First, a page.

Audi CEO Rupert Stadler Arrested in Ongoing VW Dieselgate Investigation

Stadler is the highest-ranking executive to be arrested in the years-long saga thus far.

CHRISTOF STACHE/AFP/Getty Images

The drama stemming from Volkswagen's disastrous Dieselgate scandal that began in 2015 entered a new chapter in Germany on Monday with the arrest of Audi CEO Rupert Stadler, making him the highest-ranking VW Group employee to be detained in connection with emissions cheating probe thus far.

Stadler was taken into custody “because of concerns he could influence witnesses in an ongoing fraud investigation,” according to CNN Money, and the automaker has confirmed his arrest. However, the Audi CEO isn't necessarily facing a long stint behind bars—Munich prosecutors say he could be released in a matter of days if he cooperates with their years-long investigation into potential fraud by 20 current and former Audi employees.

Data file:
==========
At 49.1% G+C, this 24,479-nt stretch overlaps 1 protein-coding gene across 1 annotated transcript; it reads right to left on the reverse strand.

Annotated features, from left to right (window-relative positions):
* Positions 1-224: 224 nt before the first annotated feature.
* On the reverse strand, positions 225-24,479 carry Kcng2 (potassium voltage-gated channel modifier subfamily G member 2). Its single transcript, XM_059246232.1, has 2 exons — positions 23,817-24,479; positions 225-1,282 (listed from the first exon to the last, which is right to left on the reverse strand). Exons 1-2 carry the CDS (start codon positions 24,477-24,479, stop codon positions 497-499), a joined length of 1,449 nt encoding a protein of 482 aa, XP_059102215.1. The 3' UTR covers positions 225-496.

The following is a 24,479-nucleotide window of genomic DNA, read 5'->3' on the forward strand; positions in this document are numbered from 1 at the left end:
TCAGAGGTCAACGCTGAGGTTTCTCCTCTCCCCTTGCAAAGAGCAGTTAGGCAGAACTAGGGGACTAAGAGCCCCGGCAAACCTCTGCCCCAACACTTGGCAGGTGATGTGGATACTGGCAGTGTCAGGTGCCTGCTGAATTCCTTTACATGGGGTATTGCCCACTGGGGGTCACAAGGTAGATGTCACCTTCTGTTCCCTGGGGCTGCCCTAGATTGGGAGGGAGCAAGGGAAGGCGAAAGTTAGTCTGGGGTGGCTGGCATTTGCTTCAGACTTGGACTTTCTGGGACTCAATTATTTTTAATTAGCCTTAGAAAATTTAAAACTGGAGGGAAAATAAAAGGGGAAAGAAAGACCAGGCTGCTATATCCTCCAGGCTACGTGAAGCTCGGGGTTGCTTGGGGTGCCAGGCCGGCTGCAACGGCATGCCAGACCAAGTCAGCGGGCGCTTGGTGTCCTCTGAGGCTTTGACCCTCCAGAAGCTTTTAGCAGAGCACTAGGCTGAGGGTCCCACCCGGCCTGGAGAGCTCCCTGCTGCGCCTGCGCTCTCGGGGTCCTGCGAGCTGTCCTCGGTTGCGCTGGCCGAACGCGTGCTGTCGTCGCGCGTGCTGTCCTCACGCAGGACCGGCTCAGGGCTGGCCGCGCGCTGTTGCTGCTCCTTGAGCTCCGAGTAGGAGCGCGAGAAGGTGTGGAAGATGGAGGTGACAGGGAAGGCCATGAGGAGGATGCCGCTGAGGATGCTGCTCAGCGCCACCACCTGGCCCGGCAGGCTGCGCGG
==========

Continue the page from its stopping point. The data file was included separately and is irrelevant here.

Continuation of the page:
Stadler’s arrest comes a week after authorities searched his home looking for evidence and just a few days after Germany slammed Volkswagen with a $1.2 billion fine for cheating on emissions tests worldwide. That latest penalty is on top of more than $30 billion that Volkswagen has already paid out in the form of settlements, legal penalties, and buybacks related to the discovery that its diesel engines were rigged to meet emissions standards only when being tested.

"The principle of the presumption of innocence continues to apply to Mr. Stadler," VW spokesperson Nicolai Laude told CNN Money in a statement. Stadler himself has stated that electrics—not diesels—are the future, and seems genuinely committed to carbon-neutral mobility.

Rupert Stadler’s arrest could be another nail in diesel’s coffin as the industry continues its shift toward hybrids and electrics as greener alternatives to traditional gas engines. Diesel will likely be around in commercial vehicles for a while longer, but the technology's time in passenger vehicles might be coming to an end.